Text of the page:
JCSM called nine members of the university community to respond objectively and subjectively to art from JCSM’s growing collection of natural history prints. The resulting exhibition is an orchestrated chorus of diverse voices responding to the art, science, and wonder of representing the natural world.
To expand the conversation, Ralph Brown Draughon Library’s Special Collections Department loaned materials from their collections; JCSM appreciates their kind collaboration. We also thank the Auburn University Museum of Natural History in the College of Science and Mathematics for loaning materials from their ornithology collection.
Zdenko Krti?, painter
Powdered graphite with laser and hand engraving, salvaged frames
Owls have a distinctive forward-facing gaze that can make them seem almost human. Their eyes are actually fixed in their sockets, but their necks have a remarkable range of motions, allowing them to swivel their heads 270 degrees! Here are two portraits of owls, Barred Owl and Great Horned Owl, framed in a manner that family portraits would be. The two species of nocturnal birds of prey possess the resemblences one might find in siblings in typical family portraits. And just like with us humans, these animals also have their unique and varied personalities.
The Great Horned Owl, also known as the Tiger Owl is the quintessential owl of storybooks. Her hooting sounds and her extraordinarily large gleaming eyes are easily recognizable. Depicted countless times in both fact and fiction, owls are a staple of great world mythologies, occult, children’s books, and unavoidable cultural kitsch.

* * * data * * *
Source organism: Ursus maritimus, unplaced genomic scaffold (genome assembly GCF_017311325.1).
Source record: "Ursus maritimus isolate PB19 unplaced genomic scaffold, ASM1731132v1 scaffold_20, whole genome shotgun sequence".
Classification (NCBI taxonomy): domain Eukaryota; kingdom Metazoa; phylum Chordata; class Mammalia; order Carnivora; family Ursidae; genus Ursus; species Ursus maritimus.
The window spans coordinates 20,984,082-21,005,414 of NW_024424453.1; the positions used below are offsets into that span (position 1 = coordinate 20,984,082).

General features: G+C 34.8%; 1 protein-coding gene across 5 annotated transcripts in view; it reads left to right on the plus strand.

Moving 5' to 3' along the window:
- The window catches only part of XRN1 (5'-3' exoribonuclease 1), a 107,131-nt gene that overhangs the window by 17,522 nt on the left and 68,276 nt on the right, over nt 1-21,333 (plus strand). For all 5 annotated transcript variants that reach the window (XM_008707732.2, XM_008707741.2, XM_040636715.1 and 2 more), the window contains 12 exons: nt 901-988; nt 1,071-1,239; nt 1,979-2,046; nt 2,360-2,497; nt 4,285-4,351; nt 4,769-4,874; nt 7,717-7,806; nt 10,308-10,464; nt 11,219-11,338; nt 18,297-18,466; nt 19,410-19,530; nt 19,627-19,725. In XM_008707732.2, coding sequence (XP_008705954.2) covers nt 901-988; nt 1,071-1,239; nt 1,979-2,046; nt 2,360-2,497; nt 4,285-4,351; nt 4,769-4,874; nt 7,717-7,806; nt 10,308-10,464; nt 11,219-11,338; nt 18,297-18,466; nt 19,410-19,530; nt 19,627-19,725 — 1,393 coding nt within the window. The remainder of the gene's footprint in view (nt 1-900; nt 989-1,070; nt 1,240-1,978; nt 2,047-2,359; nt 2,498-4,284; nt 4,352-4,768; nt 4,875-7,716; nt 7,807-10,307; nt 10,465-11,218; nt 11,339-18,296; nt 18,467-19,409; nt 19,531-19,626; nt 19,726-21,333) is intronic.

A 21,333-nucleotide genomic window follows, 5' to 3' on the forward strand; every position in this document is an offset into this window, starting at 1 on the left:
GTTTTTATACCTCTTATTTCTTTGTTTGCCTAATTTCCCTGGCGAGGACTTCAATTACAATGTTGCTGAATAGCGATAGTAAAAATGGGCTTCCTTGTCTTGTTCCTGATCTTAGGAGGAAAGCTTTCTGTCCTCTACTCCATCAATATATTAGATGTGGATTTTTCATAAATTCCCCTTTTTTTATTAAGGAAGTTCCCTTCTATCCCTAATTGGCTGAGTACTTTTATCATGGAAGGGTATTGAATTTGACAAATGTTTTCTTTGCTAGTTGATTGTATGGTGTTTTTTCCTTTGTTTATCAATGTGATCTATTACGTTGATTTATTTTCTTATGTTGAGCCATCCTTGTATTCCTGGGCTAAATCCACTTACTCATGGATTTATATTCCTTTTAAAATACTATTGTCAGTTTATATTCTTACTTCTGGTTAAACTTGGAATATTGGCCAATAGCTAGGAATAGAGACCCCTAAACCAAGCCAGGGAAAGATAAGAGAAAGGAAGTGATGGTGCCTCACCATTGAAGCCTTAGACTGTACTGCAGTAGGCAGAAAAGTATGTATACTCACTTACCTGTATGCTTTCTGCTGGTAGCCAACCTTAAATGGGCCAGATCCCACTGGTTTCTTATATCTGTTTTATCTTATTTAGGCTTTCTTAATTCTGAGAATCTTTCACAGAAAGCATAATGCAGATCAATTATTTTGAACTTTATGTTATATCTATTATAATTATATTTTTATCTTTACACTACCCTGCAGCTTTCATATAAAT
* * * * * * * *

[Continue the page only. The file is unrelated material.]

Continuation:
Diptych, “Nocturnal Flight”
Watercolor and India ink with laser and hand engraving
We have a natural instinctual connection with nature (wildness) that we often lose as we grow up. My intent in this work is to remind us of this often neglected connection.
John James Audubon’s representation, “Barred Owl” was my starting point, to which I added another majestic owl, the Great Horned Owl, a skeleton of which is on display in the gallery. Both owls are native, common, and widespread in our region.
The feathers of these stealthy nighttime hunters are engineered for silent flight. In addition, these birds have acute night vision and hearing. Being nocturnal and often hidden from view, owls, that tend to be solitary, became symbolic. The gift of premonition (foretelling events) among other powers was ascribed to them perhaps because they live in the darkness and silence of the night, a space we can enter to concentrate and compose our thoughts.
For these reasons, and to showcase their majesty, I have depicted them in “negative,” looking almost like ghostly giant moths, gliding effortlessly through darkness, surrounded by silence.